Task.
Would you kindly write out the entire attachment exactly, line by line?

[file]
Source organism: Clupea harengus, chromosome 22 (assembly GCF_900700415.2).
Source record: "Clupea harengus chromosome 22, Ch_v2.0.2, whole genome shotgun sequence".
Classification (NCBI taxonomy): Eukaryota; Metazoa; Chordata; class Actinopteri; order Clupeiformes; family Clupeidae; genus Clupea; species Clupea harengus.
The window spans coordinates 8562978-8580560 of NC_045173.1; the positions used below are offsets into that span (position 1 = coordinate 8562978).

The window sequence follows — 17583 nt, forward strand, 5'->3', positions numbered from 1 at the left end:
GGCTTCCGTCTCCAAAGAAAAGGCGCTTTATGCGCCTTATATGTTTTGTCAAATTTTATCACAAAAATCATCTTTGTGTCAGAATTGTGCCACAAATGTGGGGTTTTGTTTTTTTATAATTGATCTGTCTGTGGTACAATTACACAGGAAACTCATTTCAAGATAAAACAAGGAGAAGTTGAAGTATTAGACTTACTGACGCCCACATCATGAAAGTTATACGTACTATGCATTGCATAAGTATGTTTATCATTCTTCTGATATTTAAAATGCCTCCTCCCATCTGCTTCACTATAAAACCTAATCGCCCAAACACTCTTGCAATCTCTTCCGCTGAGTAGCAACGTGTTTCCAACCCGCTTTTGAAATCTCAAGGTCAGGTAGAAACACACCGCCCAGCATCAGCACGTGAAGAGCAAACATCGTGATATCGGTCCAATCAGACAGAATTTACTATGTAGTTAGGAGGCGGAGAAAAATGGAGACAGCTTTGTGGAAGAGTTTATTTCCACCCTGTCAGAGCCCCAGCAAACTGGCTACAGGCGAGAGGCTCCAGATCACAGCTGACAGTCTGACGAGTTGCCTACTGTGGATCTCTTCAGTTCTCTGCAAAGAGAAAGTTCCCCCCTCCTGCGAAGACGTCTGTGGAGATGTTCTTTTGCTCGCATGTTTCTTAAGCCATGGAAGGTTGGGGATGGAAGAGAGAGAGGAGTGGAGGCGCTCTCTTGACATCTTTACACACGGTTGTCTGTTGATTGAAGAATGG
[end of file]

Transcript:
Source organism: Clupea harengus, chromosome 22 (assembly GCF_900700415.2).
Source record: "Clupea harengus chromosome 22, Ch_v2.0.2, whole genome shotgun sequence".
Classification (NCBI taxonomy): Eukaryota; Metazoa; Chordata; class Actinopteri; order Clupeiformes; family Clupeidae; genus Clupea; species Clupea harengus.
The window spans coordinates 8562978-8580560 of NC_045173.1; the positions used below are offsets into that span (position 1 = coordinate 8562978).

The window sequence follows — 17583 nt, forward strand, 5'->3', positions numbered from 1 at the left end:
GGCTTCCGTCTCCAAAGAAAAGGCGCTTTATGCGCCTTATATGTTTTGTCAAATTTTATCACAAAAATCATCTTTGTGTCAGAATTGTGCCACAAATGTGGGGTTTTGTTTTTTTATAATTGATCTGTCTGTGGTACAATTACACAGGAAACTCATTTCAAGATAAAACAAGGAGAAGTTGAAGTATTAGACTTACTGACGCCCACATCATGAAAGTTATACGTACTATGCATTGCATAAGTATGTTTATCATTCTTCTGATATTTAAAATGCCTCCTCCCATCTGCTTCACTATAAAACCTAATCGCCCAAACACTCTTGCAATCTCTTCCGCTGAGTAGCAACGTGTTTCCAACCCGCTTTTGAAATCTCAAGGTCAGGTAGAAACACACCGCCCAGCATCAGCACGTGAAGAGCAAACATCGTGATATCGGTCCAATCAGACAGAATTTACTATGTAGTTAGGAGGCGGAGAAAAATGGAGACAGCTTTGTGGAAGAGTTTATTTCCACCCTGTCAGAGCCCCAGCAAACTGGCTACAGGCGAGAGGCTCCAGATCACAGCTGACAGTCTGACGAGTTGCCTACTGTGGATCTCTTCAGTTCTCTGCAAAGAGAAAGTTCCCCCCTCCTGCGAAGACGTCTGTGGAGATGTTCTTTTGCTCGCATGTTTCTTAAGCCATGGAAGGTTGGGGATGGAAGAGAGAGAGGAGTGGAGGCGCTCTCTTGACATCTTTACACACGGTTGTCTGTTGATTGAAGAATGG